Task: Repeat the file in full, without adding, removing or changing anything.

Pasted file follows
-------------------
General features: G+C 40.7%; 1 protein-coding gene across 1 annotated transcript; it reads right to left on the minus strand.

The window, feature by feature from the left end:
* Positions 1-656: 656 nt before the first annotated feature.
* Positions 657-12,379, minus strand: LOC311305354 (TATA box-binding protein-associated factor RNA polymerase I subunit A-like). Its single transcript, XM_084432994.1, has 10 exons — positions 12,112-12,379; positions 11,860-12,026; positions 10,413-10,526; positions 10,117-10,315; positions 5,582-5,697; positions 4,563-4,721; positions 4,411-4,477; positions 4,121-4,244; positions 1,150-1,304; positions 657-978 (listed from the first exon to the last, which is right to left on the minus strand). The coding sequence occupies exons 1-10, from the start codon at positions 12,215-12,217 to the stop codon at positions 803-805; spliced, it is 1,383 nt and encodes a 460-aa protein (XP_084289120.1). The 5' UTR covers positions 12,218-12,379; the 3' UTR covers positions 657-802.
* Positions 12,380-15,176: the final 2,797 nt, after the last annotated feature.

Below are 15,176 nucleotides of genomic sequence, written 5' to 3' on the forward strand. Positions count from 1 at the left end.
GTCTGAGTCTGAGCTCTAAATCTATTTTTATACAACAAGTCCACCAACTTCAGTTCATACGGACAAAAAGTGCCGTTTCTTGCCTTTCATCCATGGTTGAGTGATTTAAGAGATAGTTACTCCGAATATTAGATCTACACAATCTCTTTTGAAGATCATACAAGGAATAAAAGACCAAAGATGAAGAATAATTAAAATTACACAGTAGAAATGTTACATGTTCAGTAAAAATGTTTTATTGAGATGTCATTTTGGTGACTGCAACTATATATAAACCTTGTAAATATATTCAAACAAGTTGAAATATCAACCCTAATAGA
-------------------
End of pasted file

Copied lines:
General features: G+C 40.7%; 1 protein-coding gene across 1 annotated transcript; it reads right to left on the minus strand.

The window, feature by feature from the left end:
* Positions 1-656: 656 nt before the first annotated feature.
* Positions 657-12,379, minus strand: LOC311305354 (TATA box-binding protein-associated factor RNA polymerase I subunit A-like). Its single transcript, XM_084432994.1, has 10 exons — positions 12,112-12,379; positions 11,860-12,026; positions 10,413-10,526; positions 10,117-10,315; positions 5,582-5,697; positions 4,563-4,721; positions 4,411-4,477; positions 4,121-4,244; positions 1,150-1,304; positions 657-978 (listed from the first exon to the last, which is right to left on the minus strand). The coding sequence occupies exons 1-10, from the start codon at positions 12,215-12,217 to the stop codon at positions 803-805; spliced, it is 1,383 nt and encodes a 460-aa protein (XP_084289120.1). The 5' UTR covers positions 12,218-12,379; the 3' UTR covers positions 657-802.
* Positions 12,380-15,176: the final 2,797 nt, after the last annotated feature.

Below are 15,176 nucleotides of genomic sequence, written 5' to 3' on the forward strand. Positions count from 1 at the left end.
GTCTGAGTCTGAGCTCTAAATCTATTTTTATACAACAAGTCCACCAACTTCAGTTCATACGGACAAAAAGTGCCGTTTCTTGCCTTTCATCCATGGTTGAGTGATTTAAGAGATAGTTACTCCGAATATTAGATCTACACAATCTCTTTTGAAGATCATACAAGGAATAAAAGACCAAAGATGAAGAATAATTAAAATTACACAGTAGAAATGTTACATGTTCAGTAAAAATGTTTTATTGAGATGTCATTTTGGTGACTGCAACTATATATAAACCTTGTAAATATATTCAAACAAGTTGAAATATCAACCCTAATAGA